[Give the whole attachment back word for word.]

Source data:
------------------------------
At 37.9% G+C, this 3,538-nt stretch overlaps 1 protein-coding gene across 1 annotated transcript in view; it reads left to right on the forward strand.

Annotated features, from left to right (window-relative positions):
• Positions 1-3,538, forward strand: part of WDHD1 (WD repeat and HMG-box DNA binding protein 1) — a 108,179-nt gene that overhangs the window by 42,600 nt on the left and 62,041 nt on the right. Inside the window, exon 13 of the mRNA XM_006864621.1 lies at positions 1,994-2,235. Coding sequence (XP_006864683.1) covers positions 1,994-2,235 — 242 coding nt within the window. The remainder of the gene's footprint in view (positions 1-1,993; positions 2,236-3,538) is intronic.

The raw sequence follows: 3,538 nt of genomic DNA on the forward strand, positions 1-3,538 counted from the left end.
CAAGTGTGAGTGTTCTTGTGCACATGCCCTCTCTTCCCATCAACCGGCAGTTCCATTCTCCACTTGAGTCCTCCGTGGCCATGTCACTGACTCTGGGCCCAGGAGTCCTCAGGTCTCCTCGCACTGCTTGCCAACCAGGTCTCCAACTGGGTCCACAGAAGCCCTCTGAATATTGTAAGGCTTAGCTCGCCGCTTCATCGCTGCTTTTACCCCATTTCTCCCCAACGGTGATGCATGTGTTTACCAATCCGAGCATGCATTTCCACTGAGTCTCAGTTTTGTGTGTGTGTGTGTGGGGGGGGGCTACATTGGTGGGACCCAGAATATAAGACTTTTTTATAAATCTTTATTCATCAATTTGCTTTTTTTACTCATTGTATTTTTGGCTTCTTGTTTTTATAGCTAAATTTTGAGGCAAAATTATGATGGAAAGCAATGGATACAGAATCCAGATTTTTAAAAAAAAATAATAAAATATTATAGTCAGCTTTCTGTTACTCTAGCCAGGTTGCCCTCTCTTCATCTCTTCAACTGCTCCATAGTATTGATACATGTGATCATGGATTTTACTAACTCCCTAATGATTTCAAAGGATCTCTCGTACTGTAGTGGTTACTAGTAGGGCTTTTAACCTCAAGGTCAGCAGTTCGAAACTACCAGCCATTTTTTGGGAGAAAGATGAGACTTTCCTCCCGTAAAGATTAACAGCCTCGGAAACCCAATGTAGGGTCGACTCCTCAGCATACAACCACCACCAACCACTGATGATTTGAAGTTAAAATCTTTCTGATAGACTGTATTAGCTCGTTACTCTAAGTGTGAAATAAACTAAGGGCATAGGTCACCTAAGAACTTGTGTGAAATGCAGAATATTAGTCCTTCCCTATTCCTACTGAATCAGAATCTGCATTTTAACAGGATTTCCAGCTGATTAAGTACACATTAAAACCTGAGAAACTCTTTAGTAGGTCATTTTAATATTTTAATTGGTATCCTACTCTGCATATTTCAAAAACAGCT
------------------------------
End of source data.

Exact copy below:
At 37.9% G+C, this 3,538-nt stretch overlaps 1 protein-coding gene across 1 annotated transcript in view; it reads left to right on the forward strand.

Annotated features, from left to right (window-relative positions):
• Positions 1-3,538, forward strand: part of WDHD1 (WD repeat and HMG-box DNA binding protein 1) — a 108,179-nt gene that overhangs the window by 42,600 nt on the left and 62,041 nt on the right. Inside the window, exon 13 of the mRNA XM_006864621.1 lies at positions 1,994-2,235. Coding sequence (XP_006864683.1) covers positions 1,994-2,235 — 242 coding nt within the window. The remainder of the gene's footprint in view (positions 1-1,993; positions 2,236-3,538) is intronic.

The raw sequence follows: 3,538 nt of genomic DNA on the forward strand, positions 1-3,538 counted from the left end.
CAAGTGTGAGTGTTCTTGTGCACATGCCCTCTCTTCCCATCAACCGGCAGTTCCATTCTCCACTTGAGTCCTCCGTGGCCATGTCACTGACTCTGGGCCCAGGAGTCCTCAGGTCTCCTCGCACTGCTTGCCAACCAGGTCTCCAACTGGGTCCACAGAAGCCCTCTGAATATTGTAAGGCTTAGCTCGCCGCTTCATCGCTGCTTTTACCCCATTTCTCCCCAACGGTGATGCATGTGTTTACCAATCCGAGCATGCATTTCCACTGAGTCTCAGTTTTGTGTGTGTGTGTGTGGGGGGGGGCTACATTGGTGGGACCCAGAATATAAGACTTTTTTATAAATCTTTATTCATCAATTTGCTTTTTTTACTCATTGTATTTTTGGCTTCTTGTTTTTATAGCTAAATTTTGAGGCAAAATTATGATGGAAAGCAATGGATACAGAATCCAGATTTTTAAAAAAAAATAATAAAATATTATAGTCAGCTTTCTGTTACTCTAGCCAGGTTGCCCTCTCTTCATCTCTTCAACTGCTCCATAGTATTGATACATGTGATCATGGATTTTACTAACTCCCTAATGATTTCAAAGGATCTCTCGTACTGTAGTGGTTACTAGTAGGGCTTTTAACCTCAAGGTCAGCAGTTCGAAACTACCAGCCATTTTTTGGGAGAAAGATGAGACTTTCCTCCCGTAAAGATTAACAGCCTCGGAAACCCAATGTAGGGTCGACTCCTCAGCATACAACCACCACCAACCACTGATGATTTGAAGTTAAAATCTTTCTGATAGACTGTATTAGCTCGTTACTCTAAGTGTGAAATAAACTAAGGGCATAGGTCACCTAAGAACTTGTGTGAAATGCAGAATATTAGTCCTTCCCTATTCCTACTGAATCAGAATCTGCATTTTAACAGGATTTCCAGCTGATTAAGTACACATTAAAACCTGAGAAACTCTTTAGTAGGTCATTTTAATATTTTAATTGGTATCCTACTCTGCATATTTCAAAAACAGCT